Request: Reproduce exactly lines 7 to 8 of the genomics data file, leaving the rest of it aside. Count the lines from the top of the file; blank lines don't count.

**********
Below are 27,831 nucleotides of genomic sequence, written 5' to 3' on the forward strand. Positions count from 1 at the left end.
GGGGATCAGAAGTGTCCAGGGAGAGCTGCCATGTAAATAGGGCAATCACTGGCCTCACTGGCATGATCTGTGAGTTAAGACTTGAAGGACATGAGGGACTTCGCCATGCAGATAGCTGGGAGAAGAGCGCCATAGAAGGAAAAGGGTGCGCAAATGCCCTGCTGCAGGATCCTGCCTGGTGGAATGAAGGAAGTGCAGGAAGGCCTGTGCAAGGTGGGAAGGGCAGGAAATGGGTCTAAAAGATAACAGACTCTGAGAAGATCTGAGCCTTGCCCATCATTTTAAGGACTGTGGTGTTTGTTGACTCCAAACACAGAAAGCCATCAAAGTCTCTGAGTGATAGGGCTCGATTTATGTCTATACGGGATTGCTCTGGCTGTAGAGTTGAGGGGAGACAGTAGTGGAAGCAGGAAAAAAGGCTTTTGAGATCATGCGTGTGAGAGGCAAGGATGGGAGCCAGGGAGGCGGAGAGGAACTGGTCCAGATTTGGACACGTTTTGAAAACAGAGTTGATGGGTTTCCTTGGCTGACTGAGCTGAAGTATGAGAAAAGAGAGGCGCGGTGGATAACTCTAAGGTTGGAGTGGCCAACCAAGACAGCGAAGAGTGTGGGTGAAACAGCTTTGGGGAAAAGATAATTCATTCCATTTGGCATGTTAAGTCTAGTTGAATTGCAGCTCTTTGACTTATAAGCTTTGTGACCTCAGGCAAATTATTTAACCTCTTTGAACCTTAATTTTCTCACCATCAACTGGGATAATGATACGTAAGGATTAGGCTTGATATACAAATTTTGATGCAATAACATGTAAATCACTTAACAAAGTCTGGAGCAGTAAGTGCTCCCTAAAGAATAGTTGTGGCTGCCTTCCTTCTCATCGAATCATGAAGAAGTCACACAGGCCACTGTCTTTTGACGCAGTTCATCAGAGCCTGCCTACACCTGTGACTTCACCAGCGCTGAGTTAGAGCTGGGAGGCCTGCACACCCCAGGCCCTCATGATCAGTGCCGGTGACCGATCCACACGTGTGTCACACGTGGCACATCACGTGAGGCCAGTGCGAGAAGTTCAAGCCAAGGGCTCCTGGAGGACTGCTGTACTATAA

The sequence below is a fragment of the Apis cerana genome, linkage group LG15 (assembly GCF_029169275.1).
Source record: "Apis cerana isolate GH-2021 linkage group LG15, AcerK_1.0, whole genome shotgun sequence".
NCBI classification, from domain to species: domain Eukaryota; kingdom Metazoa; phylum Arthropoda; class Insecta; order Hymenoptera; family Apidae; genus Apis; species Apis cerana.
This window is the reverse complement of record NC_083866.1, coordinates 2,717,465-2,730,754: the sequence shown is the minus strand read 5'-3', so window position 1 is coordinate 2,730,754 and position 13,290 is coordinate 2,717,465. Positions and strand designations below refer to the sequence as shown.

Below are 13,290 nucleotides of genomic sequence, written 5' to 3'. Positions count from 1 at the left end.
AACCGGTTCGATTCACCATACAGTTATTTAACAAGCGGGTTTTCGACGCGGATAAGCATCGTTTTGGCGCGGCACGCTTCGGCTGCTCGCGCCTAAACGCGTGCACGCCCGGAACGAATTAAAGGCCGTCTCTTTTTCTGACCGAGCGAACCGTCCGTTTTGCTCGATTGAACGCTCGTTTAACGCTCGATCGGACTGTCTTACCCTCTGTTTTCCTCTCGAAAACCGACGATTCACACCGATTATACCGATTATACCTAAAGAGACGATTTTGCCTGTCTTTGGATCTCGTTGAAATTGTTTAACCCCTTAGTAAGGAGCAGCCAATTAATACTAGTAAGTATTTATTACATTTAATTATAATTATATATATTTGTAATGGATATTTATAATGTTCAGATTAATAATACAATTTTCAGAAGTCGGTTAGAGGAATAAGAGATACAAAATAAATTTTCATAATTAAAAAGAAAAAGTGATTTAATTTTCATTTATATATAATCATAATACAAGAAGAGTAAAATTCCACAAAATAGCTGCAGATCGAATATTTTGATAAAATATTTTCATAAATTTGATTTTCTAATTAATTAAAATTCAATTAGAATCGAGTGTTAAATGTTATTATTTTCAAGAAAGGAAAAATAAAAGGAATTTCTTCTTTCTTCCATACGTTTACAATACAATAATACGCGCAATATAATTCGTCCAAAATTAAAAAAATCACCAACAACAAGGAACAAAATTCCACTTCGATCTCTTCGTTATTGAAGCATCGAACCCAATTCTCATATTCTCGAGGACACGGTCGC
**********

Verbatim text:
Below are 13,290 nucleotides of genomic sequence, written 5' to 3'. Positions count from 1 at the left end.
AACCGGTTCGATTCACCATACAGTTATTTAACAAGCGGGTTTTCGACGCGGATAAGCATCGTTTTGGCGCGGCACGCTTCGGCTGCTCGCGCCTAAACGCGTGCACGCCCGGAACGAATTAAAGGCCGTCTCTTTTTCTGACCGAGCGAACCGTCCGTTTTGCTCGATTGAACGCTCGTTTAACGCTCGATCGGACTGTCTTACCCTCTGTTTTCCTCTCGAAAACCGACGATTCACACCGATTATACCGATTATACCTAAAGAGACGATTTTGCCTGTCTTTGGATCTCGTTGAAATTGTTTAACCCCTTAGTAAGGAGCAGCCAATTAATACTAGTAAGTATTTATTACATTTAATTATAATTATATATATTTGTAATGGATATTTATAATGTTCAGATTAATAATACAATTTTCAGAAGTCGGTTAGAGGAATAAGAGATACAAAATAAATTTTCATAATTAAAAAGAAAAAGTGATTTAATTTTCATTTATATATAATCATAATACAAGAAGAGTAAAATTCCACAAAATAGCTGCAGATCGAATATTTTGATAAAATATTTTCATAAATTTGATTTTCTAATTAATTAAAATTCAATTAGAATCGAGTGTTAAATGTTATTATTTTCAAGAAAGGAAAAATAAAAGGAATTTCTTCTTTCTTCCATACGTTTACAATACAATAATACGCGCAATATAATTCGTCCAAAATTAAAAAAATCACCAACAACAAGGAACAAAATTCCACTTCGATCTCTTCGTTATTGAAGCATCGAACCCAATTCTCATATTCTCGAGGACACGGTCGC